• Gabriel
    replied
    Originally posted by 3WE View Post
    Keep in mind they were hit by lightning and had some sensitive electronic crap knocked out AND Gabriel is telling us that the handling was adversely affected...
    I am not saying that it WAS adversely affected. I am saying it a concerning possibility that needs to be investigated.

    It is interesting how both you and Evan take my I-don't-know's trying to use them to make your points. You are both exercising confirmation bias by ignoring parts of what I say, taking other parts, and twisting/interpreting them in specific ways that fit your positions and did not exist when I said what I said.

    Leave a comment:


  • Gabriel
    replied
    Originally posted by Evan View Post
    No, don't "close the investigation". Often investigations reveal other vulnerabilites. I would still recommend:

    1) Exploring the reason for more active control inputs by pilots when in DIRECT law (is it training? Is it psychological? Is there something about the aircraft response in DIRECT mode?)
    (The latter is unlikely as the aircraft was flown extensively during flight testing in DIRECT mode and some of the test pilots commented that it is very benign and even that they prefer the handling in this mode)

    2) Exploring ways to prevent the EIU units from rebooting after a lightning strike, thus keeping the aircraft in Normal Law. And making the avionics generally more fail-passive during a similar lightning strike.

    3) Exploring ways to ensure that the gear doesn't damage the spar web during multiple impacts in excess of 4G.

    4) Exploring the human factors involved that led to very poor decision-making.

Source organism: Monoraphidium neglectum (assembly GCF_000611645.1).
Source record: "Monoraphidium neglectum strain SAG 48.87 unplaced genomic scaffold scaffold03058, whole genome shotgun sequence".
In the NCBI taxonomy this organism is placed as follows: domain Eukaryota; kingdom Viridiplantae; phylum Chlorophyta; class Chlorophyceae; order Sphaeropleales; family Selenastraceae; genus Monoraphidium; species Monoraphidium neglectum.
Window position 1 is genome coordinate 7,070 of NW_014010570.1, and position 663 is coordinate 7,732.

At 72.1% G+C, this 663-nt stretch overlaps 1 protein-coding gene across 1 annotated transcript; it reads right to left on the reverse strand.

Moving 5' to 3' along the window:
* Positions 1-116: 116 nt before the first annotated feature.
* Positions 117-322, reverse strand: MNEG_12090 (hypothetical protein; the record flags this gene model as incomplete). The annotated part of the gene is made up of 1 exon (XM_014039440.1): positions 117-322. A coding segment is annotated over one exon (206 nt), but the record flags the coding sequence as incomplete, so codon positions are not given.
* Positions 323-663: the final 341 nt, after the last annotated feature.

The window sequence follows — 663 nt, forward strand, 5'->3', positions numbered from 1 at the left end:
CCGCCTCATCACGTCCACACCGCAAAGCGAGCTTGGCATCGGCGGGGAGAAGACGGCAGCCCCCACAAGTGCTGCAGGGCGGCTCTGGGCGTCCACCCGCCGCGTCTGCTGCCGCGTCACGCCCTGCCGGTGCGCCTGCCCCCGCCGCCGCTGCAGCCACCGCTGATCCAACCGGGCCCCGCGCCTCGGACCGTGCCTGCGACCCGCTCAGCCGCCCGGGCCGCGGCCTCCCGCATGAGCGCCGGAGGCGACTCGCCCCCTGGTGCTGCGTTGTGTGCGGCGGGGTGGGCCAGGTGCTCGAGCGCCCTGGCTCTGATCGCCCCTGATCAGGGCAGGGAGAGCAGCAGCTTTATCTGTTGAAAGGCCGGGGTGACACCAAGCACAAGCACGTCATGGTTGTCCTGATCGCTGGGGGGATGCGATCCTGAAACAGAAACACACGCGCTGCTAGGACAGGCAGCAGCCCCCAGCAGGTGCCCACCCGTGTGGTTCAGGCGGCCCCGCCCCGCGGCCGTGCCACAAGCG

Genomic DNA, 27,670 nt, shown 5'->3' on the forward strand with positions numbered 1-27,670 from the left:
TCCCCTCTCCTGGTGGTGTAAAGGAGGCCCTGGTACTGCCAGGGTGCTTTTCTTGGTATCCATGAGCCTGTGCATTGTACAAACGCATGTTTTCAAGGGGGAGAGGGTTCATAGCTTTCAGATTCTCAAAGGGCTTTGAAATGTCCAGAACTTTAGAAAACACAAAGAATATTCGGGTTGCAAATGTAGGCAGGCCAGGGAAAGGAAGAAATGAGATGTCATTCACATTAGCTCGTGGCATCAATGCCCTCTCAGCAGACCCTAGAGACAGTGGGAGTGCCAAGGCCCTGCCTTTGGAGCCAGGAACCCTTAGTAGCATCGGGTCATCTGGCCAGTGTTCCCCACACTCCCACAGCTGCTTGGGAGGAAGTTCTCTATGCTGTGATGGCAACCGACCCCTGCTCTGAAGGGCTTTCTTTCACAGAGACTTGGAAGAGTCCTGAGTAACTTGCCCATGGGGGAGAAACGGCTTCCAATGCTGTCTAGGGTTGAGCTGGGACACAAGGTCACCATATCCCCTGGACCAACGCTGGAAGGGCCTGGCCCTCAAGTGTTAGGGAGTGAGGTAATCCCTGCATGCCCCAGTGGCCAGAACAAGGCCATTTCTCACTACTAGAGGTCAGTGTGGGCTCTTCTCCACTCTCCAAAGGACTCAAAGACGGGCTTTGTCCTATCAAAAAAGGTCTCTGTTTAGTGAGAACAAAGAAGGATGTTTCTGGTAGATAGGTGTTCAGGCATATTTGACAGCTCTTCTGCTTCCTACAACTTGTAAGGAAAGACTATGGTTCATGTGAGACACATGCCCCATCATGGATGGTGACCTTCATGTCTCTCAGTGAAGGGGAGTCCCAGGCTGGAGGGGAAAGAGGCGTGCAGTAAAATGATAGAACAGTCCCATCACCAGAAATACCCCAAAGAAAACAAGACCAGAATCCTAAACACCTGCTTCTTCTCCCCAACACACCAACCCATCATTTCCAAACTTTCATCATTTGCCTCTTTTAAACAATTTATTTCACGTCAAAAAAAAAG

5) Exploring ways to overcome risk-taking and overconfidence and strengthening respect for the danger posed by severe weather systems.
    Yes, for example those. I would also like them to investigate the handling qualities in direct mode for normal pilots used to fly 100% in normal mode. Not for test pilots who are super trained in handling airplanes with no previous experience in type, different flight modes, and remaining in control in situations prone to oscillation (including PIO but also loss of stability and loss of damping). The way that all other crews used the stick is at least concerning and worth investigation further. Of course, also training in direct mode, but you can't expect 10 minutes of direct-mode flight every 6 months to kick in in an emergency when in the mean time you have flown hundreds of hours and hundreds of take-offs and landings in normal mode. Also, what information did the pilots had about the real condition of the plane, how was their decision making, what was their mindset, how was the judgement process, and why there was a sever breakdown in CRM.

    How many are within your control?
    Ok, let's see...

    Don't take-off in adverse weather conditions.
    Don't fly into a knowingly active storm.
    Burn fuel before landing.
    Of course go around when you got the wind-shear warning and when the speed, vertical speed and pitch became unstable shortly before touchdown (which is the ONLY thing that you claim can avoid this)
    Don't use the sidestick as a binary input device (full-up, full-down).
    Go around after the first bounce.
    Go around after the second bounce.
    Don't shove the nose down after the 1st bounce.
    Don't shove the nose down after the 2nd bounce.

    The industry already made this determination. Stable Approach Criteria is gospel now. Not going around when passing a certain stabilization gate outside the criteria is explicitly dangerous and a violation of safety culture (and pilot-passenger trust). Man, that's progress! No more dive and drive. No more passenger roulette. And the same goes for a predictive windshear warning, let alone two of them.
    Don't try to convince me of what I am already convinced. The question is WHY they didn't go around. Evidently they were in a rush to land or they would have burned fuel before landing overweight.
    So again, don't paint me the picture WE HAVE NOW about the condition of the plane. Tell me what picture THEY HAD THEN, and whether that picture was justified or not given the information THEY had at that time. It was just pure disregarding of the rule? Or was there something else? (including human factors like load saturation, tunnel vision, etc)